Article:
Could 3D Printing Save The Automotive Industry?

By on December 23rd, 2019 in Ideas

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 A 3D printed version of Volkswagen’s new ID.3 electric vehicle, made by GKN [Source: Fabbaloo]
A 3D printed version of Volkswagen’s new ID.3 electric vehicle, made by GKN [Source: Fabbaloo]

I’m reading a piece from HP discussing their work with Volkswagen, and had a thought about how things are playing out for 3D printing in the automotive industry

The news from HP is that after introducing their HP Metal Jet technology just over a year ago, they now have several customers making good use of the metal 3D printing process. Apparently the German-based automaker was able to produce over 10,000 end-use metal parts within only a few weeks, with the help of HP and GKN Powder Metallurgy. 

That’s very good news and a clear demonstration of how fast advanced metal parts can be produced using 3D printing technology. Note that the 10,000 were not prototypes, but were in fact final parts. 

Now, the interesting part. The metal components were produced for Volkswagen’s new EV, the ID.3. This is perhaps the big strategic move for Volkswagen into the new world of electric vehicles, something many automakers must do, and soon. 

There’s something happening in the automotive industry, if you haven’t noticed yet: a mass conversion to electric vehicles is now underway. Of course, this will take many years to complete, but the facts of the matter are that we are now past the tipping point and virtually all automakers now realize they have to undertake a conversion. Some automakers have even announced they will no longer produce fossil-fueled vehicles at particular future dates. 

Automaker EV Transformation

However, it’s taken a significant push to motivate the automakers, as they had plenty of motivation to maintain their current business model. The problem involves car dealers, who are independent organizations selling the automaker’s products. It turns out that these dealers make the vast majority of their revenue on vehicle maintenance and repairs.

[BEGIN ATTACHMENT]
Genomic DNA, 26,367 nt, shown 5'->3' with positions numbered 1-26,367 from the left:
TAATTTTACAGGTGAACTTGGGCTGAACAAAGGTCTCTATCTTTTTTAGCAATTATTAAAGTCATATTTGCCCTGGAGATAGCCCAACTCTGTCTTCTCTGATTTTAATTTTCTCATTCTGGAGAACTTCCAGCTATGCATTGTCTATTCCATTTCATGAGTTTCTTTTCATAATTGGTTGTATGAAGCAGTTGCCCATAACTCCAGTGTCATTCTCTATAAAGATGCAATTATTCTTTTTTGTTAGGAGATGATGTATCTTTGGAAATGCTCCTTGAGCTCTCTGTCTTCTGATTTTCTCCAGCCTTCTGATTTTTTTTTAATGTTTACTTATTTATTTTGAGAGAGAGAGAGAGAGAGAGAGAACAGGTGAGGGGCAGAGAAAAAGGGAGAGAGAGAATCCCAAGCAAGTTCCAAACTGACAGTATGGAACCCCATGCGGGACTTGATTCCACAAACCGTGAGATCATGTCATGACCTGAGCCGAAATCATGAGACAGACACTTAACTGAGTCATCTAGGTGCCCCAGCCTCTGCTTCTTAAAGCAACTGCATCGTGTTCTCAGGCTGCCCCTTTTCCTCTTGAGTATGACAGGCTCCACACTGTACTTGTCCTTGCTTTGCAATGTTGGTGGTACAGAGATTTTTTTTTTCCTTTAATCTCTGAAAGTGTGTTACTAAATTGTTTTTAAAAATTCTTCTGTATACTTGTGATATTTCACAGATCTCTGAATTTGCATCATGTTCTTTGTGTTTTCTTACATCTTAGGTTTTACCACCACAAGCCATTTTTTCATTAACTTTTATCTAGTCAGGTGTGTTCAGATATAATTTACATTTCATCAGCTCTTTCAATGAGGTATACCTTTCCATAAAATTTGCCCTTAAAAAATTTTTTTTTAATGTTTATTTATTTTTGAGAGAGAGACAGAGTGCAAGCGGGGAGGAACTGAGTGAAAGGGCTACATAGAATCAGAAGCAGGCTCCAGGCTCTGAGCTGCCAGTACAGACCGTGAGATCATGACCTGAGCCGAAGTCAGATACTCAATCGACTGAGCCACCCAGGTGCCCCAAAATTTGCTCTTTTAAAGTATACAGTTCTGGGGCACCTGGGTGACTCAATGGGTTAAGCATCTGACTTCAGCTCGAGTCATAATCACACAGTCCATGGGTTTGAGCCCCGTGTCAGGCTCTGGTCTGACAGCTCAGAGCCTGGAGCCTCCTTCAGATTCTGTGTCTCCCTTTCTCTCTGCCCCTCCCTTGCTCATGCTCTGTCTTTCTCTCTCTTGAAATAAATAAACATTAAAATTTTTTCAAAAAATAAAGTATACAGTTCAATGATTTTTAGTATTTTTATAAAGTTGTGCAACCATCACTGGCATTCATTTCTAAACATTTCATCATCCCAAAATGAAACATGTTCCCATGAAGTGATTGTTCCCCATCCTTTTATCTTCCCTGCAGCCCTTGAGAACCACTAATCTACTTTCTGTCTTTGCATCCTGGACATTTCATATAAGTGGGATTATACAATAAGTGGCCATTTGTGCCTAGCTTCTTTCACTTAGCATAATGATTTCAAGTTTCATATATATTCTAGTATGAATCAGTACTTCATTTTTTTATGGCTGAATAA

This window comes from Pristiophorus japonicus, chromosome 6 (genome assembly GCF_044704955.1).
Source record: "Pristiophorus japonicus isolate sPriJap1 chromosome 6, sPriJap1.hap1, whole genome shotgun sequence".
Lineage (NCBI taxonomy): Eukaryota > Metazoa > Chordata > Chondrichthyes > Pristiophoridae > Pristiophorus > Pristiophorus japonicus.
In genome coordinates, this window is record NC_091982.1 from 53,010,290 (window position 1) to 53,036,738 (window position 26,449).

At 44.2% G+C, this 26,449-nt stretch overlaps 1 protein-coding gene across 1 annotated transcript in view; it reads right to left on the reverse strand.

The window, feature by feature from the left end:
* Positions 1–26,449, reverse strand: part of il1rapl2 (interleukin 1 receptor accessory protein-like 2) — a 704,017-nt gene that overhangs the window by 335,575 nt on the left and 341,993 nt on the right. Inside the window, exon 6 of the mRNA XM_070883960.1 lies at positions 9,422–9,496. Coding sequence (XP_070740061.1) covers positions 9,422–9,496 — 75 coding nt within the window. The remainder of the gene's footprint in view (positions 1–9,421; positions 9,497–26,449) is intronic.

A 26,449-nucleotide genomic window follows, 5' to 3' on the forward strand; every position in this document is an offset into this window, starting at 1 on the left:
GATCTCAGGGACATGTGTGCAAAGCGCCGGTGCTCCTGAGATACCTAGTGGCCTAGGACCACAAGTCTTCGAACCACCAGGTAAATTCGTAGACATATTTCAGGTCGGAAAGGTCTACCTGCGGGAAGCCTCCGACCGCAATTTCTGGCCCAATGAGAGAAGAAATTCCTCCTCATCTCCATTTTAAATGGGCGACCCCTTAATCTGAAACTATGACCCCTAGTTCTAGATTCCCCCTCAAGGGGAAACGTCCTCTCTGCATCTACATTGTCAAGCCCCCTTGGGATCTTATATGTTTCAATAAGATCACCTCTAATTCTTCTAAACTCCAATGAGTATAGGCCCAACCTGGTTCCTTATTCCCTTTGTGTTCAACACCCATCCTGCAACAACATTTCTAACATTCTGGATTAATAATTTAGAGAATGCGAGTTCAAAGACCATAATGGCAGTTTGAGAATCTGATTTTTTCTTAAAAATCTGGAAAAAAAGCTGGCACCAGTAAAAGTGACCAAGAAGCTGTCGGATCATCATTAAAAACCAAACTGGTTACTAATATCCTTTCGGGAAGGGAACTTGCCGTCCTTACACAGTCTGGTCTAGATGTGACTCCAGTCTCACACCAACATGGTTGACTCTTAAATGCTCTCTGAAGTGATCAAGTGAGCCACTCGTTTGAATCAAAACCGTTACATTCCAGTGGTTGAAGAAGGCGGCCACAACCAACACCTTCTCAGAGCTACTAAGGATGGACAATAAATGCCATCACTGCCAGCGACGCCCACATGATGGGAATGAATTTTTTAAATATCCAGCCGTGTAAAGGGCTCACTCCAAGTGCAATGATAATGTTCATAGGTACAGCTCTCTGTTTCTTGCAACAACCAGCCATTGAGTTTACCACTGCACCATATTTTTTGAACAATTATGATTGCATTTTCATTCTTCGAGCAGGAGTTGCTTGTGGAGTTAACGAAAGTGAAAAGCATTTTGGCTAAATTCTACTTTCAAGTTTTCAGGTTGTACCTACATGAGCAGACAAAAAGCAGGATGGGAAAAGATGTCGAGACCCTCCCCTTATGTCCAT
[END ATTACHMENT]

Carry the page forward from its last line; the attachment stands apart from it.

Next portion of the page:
But electric vehicles have significantly far fewer parts and notably fewer mechanical components prone to failure. A properly designed EV requires dramatically less maintenance, to the point where Tesla, the leading EV maker, prefers to provide mobile service over traditional service centers. 

If the dealers were to exclusively sell EVs, their revenue would drop off, perhaps to the point where they would begin to close down. Then who would sell the automakers’ cars? That’s the dilemma automakers find themselves in, and why they haven’t moved on EVs until now. 

Due to the success of certain EV brands, most notably Tesla, consumers are now strongly buying EVs after discovering the advantages. While the current percentage of vehicle sales is still low, it is set to change dramatically in years to come. 

It does take many years to develop a new vehicle, particularly one with an entirely new power source. While Tesla and others are already in the market with accepted products, many automakers now find themselves far behind in the race to EVs. 

Automotive Additive Manufacturing Benefits

That’s where I believe 3D printing can provide some help. Automakers are under the gun to develop new EV concepts as fast as they possibly can. Even Volkswagen’s new ID.3 has seemingly been rushed forward, as there are reports of software issues that require resolution. 

3D printing can help in two ways. Not surprisingly, one is prototyping. It is entirely possible to literally produce new metal component prototypes overnight using metal 3D printing, of which HP is an option. In an earlier age of automobile development, this could have taken weeks, leading to fantastically long overall development sequences. 

The second possibility is production. Normally, metal parts for automobiles would be produced using traditional methods, but perhaps even that would take too long to do. Traditional manufacturing would require significant effort and cost to set up production lines, but there is no requirement for that with 3D printed solutions. 

Certainly there is the cost factor: 3D printed components will likely be more expensive than traditionally made components. However, with the opportunity to create entirely new components for new vehicles, engineers are free to experiment with radically new component designs that were not producible using traditional making processes. 

3D Print Stock Prediction

These radically new components might provide key advantages to the automaker in their efforts to catch up in the EV race. 

If so, there could be a mad rush to acquire production metal 3D printing gear. Watch those stock prices closely! 

Via HP Metal

By Kerry Stevenson

Kerry Stevenson, aka "General Fabb" has written over 8,000 stories on 3D printing at Fabbaloo since he launched the venture in 2007, with an intention to promote and grow the incredible technology of 3D printing across the world. So far, it seems to be working!